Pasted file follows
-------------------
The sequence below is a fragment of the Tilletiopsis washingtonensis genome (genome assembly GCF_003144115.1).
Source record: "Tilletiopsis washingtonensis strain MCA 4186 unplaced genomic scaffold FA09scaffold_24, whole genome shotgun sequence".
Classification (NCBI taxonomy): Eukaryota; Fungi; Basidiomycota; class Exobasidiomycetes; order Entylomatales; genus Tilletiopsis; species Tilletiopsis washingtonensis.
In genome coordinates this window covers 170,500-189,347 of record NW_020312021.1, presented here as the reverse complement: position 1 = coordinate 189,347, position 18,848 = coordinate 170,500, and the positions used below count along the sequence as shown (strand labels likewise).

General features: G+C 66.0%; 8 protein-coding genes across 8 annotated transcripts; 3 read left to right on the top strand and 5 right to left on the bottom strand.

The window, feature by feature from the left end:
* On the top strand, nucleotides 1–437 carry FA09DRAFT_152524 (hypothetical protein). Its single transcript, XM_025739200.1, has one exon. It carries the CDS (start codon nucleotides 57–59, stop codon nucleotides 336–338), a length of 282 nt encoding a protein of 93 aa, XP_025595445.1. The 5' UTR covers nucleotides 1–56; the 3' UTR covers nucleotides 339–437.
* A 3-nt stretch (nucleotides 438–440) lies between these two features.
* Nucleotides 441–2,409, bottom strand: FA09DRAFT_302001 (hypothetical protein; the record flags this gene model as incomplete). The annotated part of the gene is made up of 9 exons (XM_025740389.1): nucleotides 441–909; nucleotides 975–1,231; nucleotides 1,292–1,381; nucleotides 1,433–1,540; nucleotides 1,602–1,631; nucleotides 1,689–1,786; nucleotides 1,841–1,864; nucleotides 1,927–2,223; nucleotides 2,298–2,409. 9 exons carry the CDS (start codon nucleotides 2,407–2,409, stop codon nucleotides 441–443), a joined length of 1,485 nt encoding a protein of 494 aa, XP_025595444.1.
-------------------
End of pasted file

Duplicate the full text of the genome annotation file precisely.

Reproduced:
The sequence below is a fragment of the Tilletiopsis washingtonensis genome (genome assembly GCF_003144115.1).
Source record: "Tilletiopsis washingtonensis strain MCA 4186 unplaced genomic scaffold FA09scaffold_24, whole genome shotgun sequence".
Classification (NCBI taxonomy): Eukaryota; Fungi; Basidiomycota; class Exobasidiomycetes; order Entylomatales; genus Tilletiopsis; species Tilletiopsis washingtonensis.
In genome coordinates this window covers 170,500-189,347 of record NW_020312021.1, presented here as the reverse complement: position 1 = coordinate 189,347, position 18,848 = coordinate 170,500, and the positions used below count along the sequence as shown (strand labels likewise).

General features: G+C 66.0%; 8 protein-coding genes across 8 annotated transcripts; 3 read left to right on the top strand and 5 right to left on the bottom strand.

The window, feature by feature from the left end:
* On the top strand, nucleotides 1–437 carry FA09DRAFT_152524 (hypothetical protein). Its single transcript, XM_025739200.1, has one exon. It carries the CDS (start codon nucleotides 57–59, stop codon nucleotides 336–338), a length of 282 nt encoding a protein of 93 aa, XP_025595445.1. The 5' UTR covers nucleotides 1–56; the 3' UTR covers nucleotides 339–437.
* A 3-nt stretch (nucleotides 438–440) lies between these two features.
* Nucleotides 441–2,409, bottom strand: FA09DRAFT_302001 (hypothetical protein; the record flags this gene model as incomplete). The annotated part of the gene is made up of 9 exons (XM_025740389.1): nucleotides 441–909; nucleotides 975–1,231; nucleotides 1,292–1,381; nucleotides 1,433–1,540; nucleotides 1,602–1,631; nucleotides 1,689–1,786; nucleotides 1,841–1,864; nucleotides 1,927–2,223; nucleotides 2,298–2,409. 9 exons carry the CDS (start codon nucleotides 2,407–2,409, stop codon nucleotides 441–443), a joined length of 1,485 nt encoding a protein of 494 aa, XP_025595444.1.